Thinking Out Loud: Why Trayvon should matter to US

By : Mary Meeks
Comments: 1

MaryMeeksHeadshotYou may be sick and tired of the cacophony of raised voices arguing over the acquittal of George Zimmerman. Whatever your reaction was to the jury verdict, the indisputable prevalence of institutional racism, in society at large and in our legal system, goes well beyond this one case. To my fellow members in the LGBT community, I ask you to stay tuned, and to get engaged, because make no mistake, Trayvon Martin could have been you.

I watched virtually every minute of the trial. As a civil rights attorney and activist, I felt a growing sense of horror and dread; as a gay person, in particular, my heart ached for the family of the young boy whose life was taken, and whose intentional killing was excused, by institutional racism.  

Virtually everyone involved in the legal process, and many in the community, evaluated the case based on the alleged perceptions of the killer, and determined that it was reasonable, based on their experience, for the hefty Caucasian adult packing heat to criminally profile, and then fear, the skinny black child walking home with candy and iced tea.

It either never occurred to them to look at things from Trayvon’s perspective, or they were incapable of even comprehending an alternative perspective from the point of view of a young black boy.

I could not help but think about Ryan Skipper, the young gay man who was profiled and murdered in 2007 in Polk County because he was gay, and who was then profiled and defamed by law enforcement, the media, and the greater community, because he was gay. Ryan was a victim of institutional homophobia. Initially, Ryan, a sweet, bubbly, productive member of our community, was wrongly portrayed as some kind of reprobate engaged in criminal activity with his killers.

My wife and I made a documentary about the case with the help of Ryan’s wonderful family and friends. We were able to help get the truth out, to change the narrative, to erase the profile, and ultimately Ryan’s killers were convicted.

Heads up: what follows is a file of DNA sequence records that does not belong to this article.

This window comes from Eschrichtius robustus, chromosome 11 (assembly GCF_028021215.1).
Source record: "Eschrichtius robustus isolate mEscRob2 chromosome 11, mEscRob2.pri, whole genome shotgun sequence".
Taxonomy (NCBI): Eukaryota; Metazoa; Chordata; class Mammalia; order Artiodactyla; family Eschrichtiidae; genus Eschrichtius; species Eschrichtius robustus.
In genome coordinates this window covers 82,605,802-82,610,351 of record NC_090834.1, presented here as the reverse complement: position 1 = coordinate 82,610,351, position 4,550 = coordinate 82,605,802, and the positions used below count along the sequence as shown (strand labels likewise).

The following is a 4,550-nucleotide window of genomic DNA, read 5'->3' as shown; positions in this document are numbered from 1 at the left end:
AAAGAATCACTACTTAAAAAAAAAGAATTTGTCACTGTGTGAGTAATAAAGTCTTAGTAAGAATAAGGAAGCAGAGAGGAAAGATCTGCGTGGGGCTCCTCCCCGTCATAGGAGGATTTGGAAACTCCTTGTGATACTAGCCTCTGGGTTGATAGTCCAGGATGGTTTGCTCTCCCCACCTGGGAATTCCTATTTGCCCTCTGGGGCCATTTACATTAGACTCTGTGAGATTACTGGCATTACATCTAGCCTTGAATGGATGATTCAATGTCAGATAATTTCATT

But during those excruciating days that we sat at the Polk County courthouse with Ryan’s parents, awaiting the verdicts, I feared the worst, and imagined how painful it would be if Ryan’s killers were acquitted, not only for Ryan’s family and friends, but for the LGBT community. Fortunately, we did not have to experience that pain. But, how would the gay community have reacted to such a verdict?

I ask that question, because I noted with some surprise, and disappointment, that members of the LGBT community did not seem to react strongly to Trayvon’s murder or to the acquittal of his killer, under circumstances that I feel sure would have engendered widespread outrage had it involved a gay child. The notorious “gay panic defense” has been trotted out by numerous murderers to excuse their vicious acts by claiming they were afraid of the oversexed gay (or transsexual) man, from Matthew Shepard to Brandon Teena to 14-year-old Larry King. We cannot ignore the common root, and resulting injustice, of these “panic” defenses, whether the fear claimed is of a gay “sexual deviant,” or of a black “thug” in a hoodie.

Matthew Shepard and Trayvon Martin were each profiled, targeted, stalked, confronted, allegedly feared, and ultimately killed, because of who they were.

When our young gay and black men are profiled and victimized just for trying to walk home from a trip to the store, and justice is denied, we are all victims. Any one of us, or someone we love, could be next. All of us should be united in fighting to erase the institutional influences that take too many of our children. It worries me that we are not.

After the Zimmerman verdict, my wife and I attended a vigil for Trayvon at the Orlando federal courthouse. Before the vigil began, a black woman approached us, and thanked us, two of the few white faces in the crowd, for coming to express our solidarity in seeking justice for her community. It made us uncomfortable, we should not have stood out in that crowd as exceptional because of our skin color. I was ashamed that we did. I was especially ashamed as a gay person, our community knows this pain, we know this injustice, why weren’t we there for this child?

Afterwards, I thought about my black friends, both gay and straight, who are hurting so terribly from this injustice, and felt helpless to ease their pain. I thought about amazing advocates for our community who are black, like Nadine Smith, the longtime Executive Director of Equality Florida. I spoke to Nadine the day after the verdict, and she was so heartbroken that she literally could not speak, I hung up the phone, feeling sick inside. I thought about black allies to our community, people like Val Demings, Daisy Lynum, Sam Ings, Geraldine Thompson, Tiffany Moore Russell-who have stood with us in our fight for justice and equality.

I thought about all of them, and I asked myself, will I honor their friendship and support for our community, and join them in the fight for their community? Aren’t we the same community? Don’t they deserve equal justice? Don’t I owe it to them to fight for it?

My answer is yes. What’s yours?

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